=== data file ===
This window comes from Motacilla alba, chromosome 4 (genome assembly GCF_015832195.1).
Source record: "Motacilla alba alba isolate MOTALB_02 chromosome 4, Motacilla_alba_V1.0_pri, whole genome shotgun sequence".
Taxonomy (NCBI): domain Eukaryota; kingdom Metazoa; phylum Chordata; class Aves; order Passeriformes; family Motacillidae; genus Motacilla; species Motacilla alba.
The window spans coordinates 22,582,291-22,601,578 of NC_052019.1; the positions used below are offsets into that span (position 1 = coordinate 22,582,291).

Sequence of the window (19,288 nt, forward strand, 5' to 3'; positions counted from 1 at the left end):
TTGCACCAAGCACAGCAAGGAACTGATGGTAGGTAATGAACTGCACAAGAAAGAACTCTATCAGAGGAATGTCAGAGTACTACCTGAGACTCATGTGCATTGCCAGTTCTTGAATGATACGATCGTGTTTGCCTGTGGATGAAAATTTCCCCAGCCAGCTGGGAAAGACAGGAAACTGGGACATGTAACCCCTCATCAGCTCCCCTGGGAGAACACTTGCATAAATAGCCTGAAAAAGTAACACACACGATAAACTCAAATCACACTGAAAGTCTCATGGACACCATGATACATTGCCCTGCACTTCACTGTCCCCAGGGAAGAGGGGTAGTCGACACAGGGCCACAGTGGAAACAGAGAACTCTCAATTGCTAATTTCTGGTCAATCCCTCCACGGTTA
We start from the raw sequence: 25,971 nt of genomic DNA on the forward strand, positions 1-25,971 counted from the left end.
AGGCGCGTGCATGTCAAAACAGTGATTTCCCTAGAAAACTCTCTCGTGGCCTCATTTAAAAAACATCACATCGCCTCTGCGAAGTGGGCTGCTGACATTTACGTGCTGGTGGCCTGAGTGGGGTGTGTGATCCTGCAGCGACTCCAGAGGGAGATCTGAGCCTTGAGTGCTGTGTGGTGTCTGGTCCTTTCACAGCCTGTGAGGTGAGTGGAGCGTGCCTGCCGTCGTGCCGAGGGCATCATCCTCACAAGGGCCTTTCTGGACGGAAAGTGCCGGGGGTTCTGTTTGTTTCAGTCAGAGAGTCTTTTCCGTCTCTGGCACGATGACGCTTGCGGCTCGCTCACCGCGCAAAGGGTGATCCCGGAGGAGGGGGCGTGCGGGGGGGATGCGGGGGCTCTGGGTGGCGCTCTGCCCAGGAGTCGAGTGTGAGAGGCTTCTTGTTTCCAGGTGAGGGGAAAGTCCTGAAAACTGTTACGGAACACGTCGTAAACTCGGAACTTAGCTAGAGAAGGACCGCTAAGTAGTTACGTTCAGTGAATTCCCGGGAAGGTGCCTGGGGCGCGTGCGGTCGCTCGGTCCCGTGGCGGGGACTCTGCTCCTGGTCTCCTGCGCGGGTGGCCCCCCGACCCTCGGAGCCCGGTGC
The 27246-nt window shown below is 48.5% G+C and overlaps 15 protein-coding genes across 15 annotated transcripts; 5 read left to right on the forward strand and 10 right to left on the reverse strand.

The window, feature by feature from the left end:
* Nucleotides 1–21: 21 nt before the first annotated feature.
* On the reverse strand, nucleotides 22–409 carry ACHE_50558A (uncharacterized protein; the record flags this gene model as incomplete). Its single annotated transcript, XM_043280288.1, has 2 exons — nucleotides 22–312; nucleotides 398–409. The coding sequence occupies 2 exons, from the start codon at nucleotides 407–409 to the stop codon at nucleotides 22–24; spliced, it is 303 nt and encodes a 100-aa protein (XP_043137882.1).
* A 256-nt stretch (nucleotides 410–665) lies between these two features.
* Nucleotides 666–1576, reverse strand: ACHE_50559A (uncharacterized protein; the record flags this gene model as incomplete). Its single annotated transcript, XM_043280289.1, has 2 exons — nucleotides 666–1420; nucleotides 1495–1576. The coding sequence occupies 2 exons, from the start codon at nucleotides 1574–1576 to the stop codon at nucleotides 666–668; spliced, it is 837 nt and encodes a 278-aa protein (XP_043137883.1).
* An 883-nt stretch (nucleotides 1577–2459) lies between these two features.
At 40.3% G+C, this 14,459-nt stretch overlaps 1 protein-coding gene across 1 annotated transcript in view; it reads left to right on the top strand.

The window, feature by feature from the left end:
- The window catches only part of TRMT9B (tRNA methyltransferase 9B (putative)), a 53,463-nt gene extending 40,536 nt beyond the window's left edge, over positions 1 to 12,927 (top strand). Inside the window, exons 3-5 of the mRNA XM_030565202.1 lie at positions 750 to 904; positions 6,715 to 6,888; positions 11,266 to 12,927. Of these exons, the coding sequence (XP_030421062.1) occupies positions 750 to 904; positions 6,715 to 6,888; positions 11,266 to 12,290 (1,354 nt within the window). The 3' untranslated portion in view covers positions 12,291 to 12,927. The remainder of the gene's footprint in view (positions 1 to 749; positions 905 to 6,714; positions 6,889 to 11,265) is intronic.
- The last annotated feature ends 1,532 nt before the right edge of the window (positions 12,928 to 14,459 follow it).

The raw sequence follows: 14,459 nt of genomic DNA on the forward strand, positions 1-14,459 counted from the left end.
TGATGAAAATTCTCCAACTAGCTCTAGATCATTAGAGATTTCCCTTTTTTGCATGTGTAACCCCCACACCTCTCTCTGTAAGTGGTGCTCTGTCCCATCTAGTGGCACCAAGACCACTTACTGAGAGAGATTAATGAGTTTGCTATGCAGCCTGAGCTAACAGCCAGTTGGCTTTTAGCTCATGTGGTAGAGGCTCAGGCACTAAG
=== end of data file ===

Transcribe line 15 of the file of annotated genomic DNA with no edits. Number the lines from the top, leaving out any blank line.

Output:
* An 883-nt stretch (nucleotides 1577–2459) lies between these two features.